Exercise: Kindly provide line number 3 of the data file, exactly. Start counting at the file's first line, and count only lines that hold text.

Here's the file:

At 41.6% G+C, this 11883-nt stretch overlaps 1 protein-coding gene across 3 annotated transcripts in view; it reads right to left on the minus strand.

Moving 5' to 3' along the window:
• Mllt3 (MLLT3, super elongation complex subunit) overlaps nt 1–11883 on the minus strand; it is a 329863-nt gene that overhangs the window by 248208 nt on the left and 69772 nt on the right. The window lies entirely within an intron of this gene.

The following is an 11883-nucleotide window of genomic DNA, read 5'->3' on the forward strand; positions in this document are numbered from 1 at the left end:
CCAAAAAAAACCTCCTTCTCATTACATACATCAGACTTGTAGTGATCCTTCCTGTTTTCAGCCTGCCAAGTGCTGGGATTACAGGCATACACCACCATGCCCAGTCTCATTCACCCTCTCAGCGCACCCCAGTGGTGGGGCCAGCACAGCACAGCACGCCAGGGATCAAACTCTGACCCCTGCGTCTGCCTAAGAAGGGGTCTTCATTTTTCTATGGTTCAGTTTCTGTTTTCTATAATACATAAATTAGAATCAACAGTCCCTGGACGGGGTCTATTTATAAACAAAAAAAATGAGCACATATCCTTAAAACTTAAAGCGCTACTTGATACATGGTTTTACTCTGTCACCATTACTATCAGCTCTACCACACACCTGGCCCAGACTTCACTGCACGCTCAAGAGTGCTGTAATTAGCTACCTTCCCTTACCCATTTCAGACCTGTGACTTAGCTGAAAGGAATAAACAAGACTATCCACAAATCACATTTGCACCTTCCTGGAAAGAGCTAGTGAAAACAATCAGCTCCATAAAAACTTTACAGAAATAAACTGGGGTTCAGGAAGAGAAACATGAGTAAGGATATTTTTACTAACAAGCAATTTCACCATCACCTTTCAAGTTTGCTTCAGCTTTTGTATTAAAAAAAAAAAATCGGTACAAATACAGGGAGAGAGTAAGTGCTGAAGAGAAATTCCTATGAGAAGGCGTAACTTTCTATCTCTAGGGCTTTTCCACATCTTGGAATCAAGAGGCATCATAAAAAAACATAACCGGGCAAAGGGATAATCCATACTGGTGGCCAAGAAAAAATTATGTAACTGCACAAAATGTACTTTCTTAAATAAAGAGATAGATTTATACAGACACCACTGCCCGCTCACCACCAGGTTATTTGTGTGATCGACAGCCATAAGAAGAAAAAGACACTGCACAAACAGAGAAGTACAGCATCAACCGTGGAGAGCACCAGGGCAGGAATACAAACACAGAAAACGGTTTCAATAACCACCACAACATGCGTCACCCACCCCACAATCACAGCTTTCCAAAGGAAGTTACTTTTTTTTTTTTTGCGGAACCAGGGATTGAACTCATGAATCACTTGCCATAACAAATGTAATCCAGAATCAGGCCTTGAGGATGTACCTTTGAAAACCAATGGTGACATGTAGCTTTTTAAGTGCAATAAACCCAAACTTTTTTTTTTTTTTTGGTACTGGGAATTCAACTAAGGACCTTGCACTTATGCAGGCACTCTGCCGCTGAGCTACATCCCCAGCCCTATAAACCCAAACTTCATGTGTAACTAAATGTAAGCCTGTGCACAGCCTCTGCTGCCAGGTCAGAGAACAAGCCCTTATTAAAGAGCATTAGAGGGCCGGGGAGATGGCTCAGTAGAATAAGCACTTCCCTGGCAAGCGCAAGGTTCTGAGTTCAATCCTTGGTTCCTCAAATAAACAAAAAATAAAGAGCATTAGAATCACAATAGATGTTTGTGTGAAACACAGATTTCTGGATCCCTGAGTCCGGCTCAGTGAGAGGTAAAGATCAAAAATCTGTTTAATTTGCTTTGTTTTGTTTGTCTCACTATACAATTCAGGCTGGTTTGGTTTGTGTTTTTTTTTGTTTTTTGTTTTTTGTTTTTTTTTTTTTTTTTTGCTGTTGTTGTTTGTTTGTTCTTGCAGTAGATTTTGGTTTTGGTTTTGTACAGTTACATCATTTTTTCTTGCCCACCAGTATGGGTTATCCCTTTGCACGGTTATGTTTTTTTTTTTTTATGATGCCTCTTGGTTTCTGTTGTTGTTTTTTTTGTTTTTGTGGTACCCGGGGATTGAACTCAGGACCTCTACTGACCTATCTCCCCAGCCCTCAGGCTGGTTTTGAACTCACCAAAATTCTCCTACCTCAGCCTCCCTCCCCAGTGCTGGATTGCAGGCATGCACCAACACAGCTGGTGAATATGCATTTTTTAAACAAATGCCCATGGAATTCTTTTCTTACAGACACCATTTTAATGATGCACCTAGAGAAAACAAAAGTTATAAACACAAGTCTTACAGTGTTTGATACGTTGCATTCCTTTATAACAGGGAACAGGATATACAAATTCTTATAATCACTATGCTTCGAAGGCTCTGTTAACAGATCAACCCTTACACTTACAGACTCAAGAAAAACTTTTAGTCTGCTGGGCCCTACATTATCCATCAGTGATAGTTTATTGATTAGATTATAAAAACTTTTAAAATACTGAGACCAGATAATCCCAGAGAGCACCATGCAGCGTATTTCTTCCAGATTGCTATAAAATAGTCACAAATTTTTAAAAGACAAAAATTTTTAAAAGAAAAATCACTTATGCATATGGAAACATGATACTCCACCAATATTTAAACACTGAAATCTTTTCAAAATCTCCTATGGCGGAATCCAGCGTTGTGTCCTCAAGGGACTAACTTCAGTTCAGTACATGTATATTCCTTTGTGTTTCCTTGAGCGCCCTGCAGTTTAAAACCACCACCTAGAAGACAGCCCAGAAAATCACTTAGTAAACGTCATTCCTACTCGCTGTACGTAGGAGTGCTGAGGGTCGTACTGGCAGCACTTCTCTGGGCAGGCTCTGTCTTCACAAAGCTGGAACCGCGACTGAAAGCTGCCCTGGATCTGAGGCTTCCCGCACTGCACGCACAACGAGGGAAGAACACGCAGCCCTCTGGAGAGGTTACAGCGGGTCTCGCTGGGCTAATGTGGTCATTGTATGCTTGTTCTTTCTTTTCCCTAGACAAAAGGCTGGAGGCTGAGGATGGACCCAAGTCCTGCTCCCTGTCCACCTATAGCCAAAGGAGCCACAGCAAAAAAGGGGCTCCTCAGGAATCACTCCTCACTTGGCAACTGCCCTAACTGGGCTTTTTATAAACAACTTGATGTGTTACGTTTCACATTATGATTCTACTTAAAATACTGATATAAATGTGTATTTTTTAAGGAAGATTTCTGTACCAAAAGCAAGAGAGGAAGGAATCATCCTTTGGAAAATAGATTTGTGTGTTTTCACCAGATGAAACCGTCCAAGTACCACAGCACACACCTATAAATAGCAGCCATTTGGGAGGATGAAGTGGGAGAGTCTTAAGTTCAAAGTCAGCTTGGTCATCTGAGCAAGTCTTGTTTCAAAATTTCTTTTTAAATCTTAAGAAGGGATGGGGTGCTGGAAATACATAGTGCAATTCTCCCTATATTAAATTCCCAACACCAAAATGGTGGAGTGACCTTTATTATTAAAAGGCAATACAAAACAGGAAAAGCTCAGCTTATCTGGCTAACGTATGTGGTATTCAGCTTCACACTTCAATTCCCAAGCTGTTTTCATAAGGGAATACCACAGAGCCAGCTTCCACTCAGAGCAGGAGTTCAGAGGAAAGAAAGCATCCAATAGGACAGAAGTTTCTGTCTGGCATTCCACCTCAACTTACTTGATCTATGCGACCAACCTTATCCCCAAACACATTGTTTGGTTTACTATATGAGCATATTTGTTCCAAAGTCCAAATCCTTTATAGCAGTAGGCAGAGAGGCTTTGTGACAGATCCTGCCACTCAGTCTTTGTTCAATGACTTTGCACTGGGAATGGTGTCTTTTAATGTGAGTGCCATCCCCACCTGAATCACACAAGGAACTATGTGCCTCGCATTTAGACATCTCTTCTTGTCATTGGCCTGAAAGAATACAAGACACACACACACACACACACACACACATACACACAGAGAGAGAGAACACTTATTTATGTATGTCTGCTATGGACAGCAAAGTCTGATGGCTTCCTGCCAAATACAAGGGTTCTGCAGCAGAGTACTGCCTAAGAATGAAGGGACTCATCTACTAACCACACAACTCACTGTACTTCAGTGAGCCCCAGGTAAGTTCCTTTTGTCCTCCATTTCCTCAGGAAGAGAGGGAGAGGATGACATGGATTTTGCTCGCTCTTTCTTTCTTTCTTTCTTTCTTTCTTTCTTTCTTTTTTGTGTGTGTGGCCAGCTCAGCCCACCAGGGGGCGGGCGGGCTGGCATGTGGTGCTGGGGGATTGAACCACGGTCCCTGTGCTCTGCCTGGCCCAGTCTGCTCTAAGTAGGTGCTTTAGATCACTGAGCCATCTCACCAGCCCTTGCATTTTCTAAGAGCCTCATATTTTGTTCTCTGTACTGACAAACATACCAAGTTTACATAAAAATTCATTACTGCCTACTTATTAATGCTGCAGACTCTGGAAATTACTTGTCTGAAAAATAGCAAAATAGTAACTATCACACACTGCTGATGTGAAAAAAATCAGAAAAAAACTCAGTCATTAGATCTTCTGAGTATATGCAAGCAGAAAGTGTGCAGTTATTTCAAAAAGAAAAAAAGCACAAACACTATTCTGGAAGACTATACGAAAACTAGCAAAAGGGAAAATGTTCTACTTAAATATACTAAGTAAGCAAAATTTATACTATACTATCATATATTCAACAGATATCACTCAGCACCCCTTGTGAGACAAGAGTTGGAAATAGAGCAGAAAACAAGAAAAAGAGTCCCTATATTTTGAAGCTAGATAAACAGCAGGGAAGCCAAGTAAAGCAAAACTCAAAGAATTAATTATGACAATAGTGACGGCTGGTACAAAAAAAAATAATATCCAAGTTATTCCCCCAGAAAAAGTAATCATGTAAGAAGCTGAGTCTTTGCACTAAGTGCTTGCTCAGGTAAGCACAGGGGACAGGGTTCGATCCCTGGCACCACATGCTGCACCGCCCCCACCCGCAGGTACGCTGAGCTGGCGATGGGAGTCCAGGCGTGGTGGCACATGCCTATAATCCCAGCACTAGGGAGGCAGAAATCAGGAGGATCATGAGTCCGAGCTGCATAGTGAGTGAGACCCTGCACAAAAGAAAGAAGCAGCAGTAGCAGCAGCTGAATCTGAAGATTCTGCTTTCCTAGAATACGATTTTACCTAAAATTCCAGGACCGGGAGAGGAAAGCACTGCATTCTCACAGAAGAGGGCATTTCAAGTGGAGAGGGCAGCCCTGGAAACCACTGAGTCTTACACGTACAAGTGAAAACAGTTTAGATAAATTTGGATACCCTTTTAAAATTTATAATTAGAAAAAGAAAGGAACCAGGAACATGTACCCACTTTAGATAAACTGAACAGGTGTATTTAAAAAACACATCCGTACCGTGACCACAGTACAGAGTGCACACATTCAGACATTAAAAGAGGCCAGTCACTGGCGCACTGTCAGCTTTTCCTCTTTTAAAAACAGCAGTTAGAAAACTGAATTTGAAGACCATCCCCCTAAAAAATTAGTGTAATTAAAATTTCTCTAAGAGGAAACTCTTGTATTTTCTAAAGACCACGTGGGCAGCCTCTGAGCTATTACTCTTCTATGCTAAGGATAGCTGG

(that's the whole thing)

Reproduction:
• Mllt3 (MLLT3, super elongation complex subunit) overlaps nt 1–11883 on the minus strand; it is a 329863-nt gene that overhangs the window by 248208 nt on the left and 69772 nt on the right. The window lies entirely within an intron of this gene.